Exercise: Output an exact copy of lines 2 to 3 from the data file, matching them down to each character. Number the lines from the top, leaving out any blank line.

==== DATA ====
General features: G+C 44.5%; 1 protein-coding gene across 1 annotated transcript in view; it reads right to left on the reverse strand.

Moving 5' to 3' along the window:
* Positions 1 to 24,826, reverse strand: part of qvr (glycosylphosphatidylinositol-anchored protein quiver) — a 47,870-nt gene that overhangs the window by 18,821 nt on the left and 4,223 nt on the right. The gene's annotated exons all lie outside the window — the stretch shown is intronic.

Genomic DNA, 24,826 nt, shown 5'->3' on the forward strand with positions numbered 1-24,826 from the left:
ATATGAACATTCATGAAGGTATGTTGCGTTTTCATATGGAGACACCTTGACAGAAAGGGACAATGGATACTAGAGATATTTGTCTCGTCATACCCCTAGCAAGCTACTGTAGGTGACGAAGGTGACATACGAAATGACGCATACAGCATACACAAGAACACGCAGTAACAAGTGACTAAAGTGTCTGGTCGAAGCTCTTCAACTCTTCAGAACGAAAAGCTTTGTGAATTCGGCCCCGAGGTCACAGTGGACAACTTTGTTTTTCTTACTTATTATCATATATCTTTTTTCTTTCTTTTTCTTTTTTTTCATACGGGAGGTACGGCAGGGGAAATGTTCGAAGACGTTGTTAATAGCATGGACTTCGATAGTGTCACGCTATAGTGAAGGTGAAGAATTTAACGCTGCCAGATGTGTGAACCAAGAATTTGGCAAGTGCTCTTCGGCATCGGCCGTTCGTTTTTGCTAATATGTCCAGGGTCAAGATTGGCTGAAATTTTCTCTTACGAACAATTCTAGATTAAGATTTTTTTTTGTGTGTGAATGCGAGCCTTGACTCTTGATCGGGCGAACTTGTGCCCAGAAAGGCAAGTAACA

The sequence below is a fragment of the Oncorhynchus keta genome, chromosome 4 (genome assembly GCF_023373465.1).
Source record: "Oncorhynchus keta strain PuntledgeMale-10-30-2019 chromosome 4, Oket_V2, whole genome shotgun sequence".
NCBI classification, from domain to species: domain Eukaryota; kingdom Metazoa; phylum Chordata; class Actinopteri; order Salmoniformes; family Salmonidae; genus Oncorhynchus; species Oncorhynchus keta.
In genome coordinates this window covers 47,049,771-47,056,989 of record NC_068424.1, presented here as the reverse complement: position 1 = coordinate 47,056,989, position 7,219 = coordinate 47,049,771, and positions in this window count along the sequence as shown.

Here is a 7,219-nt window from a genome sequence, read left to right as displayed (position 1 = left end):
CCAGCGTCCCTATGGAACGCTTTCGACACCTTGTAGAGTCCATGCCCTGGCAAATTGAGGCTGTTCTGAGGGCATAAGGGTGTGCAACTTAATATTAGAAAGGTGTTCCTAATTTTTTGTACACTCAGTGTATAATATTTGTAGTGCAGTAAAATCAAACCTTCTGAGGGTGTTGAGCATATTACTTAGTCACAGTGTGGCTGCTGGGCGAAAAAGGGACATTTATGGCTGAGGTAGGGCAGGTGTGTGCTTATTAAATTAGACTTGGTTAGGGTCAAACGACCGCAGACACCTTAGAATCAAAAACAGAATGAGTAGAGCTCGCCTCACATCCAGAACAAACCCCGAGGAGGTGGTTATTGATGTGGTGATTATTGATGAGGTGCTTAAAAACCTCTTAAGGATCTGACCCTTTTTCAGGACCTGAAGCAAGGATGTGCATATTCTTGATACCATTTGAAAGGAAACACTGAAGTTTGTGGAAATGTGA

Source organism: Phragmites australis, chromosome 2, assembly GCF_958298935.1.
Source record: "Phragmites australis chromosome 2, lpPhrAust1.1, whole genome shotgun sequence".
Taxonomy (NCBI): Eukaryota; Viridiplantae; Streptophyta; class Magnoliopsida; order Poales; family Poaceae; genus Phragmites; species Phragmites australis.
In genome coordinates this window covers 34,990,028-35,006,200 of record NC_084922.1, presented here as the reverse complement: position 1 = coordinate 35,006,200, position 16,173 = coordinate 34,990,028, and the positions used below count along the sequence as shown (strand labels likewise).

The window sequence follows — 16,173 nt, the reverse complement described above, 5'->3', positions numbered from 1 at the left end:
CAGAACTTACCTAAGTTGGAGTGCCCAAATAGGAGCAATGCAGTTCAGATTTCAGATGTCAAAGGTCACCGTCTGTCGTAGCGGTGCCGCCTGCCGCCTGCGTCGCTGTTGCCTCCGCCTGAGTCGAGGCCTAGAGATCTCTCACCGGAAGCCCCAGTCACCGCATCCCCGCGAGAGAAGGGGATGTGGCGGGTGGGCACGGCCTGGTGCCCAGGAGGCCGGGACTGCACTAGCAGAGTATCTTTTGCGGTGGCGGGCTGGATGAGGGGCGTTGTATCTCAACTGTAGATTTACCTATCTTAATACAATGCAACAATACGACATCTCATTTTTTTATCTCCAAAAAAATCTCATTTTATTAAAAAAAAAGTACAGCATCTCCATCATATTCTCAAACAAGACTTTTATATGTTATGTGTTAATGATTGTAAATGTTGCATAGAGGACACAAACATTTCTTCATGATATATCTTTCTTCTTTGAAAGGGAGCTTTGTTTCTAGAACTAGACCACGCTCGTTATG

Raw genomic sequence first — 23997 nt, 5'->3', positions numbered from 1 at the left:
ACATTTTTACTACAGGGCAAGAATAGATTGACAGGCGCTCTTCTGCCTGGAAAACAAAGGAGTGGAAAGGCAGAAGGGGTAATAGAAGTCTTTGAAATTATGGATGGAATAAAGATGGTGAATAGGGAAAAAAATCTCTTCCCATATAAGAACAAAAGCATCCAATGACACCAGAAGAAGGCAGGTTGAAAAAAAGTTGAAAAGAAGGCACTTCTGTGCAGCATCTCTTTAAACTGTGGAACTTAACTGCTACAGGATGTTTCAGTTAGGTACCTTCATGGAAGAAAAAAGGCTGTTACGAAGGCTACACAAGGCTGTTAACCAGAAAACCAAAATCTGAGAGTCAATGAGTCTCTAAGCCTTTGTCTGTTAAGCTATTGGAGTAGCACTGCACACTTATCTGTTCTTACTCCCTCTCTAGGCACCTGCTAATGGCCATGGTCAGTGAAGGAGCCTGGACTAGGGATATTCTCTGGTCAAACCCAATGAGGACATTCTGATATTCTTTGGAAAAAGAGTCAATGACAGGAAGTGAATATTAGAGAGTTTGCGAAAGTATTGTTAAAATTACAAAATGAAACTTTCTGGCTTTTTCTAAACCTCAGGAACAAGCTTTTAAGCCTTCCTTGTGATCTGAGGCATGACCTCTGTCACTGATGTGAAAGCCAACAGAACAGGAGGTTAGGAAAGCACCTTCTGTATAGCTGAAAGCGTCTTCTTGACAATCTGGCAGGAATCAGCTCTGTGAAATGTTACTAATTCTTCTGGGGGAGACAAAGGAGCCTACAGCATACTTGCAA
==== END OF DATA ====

Moving 5' to 3' along the window:
* Positions 1 to 24,826, reverse strand: part of qvr (glycosylphosphatidylinositol-anchored protein quiver) — a 47,870-nt gene that overhangs the window by 18,821 nt on the left and 4,223 nt on the right. The gene's annotated exons all lie outside the window — the stretch shown is intronic.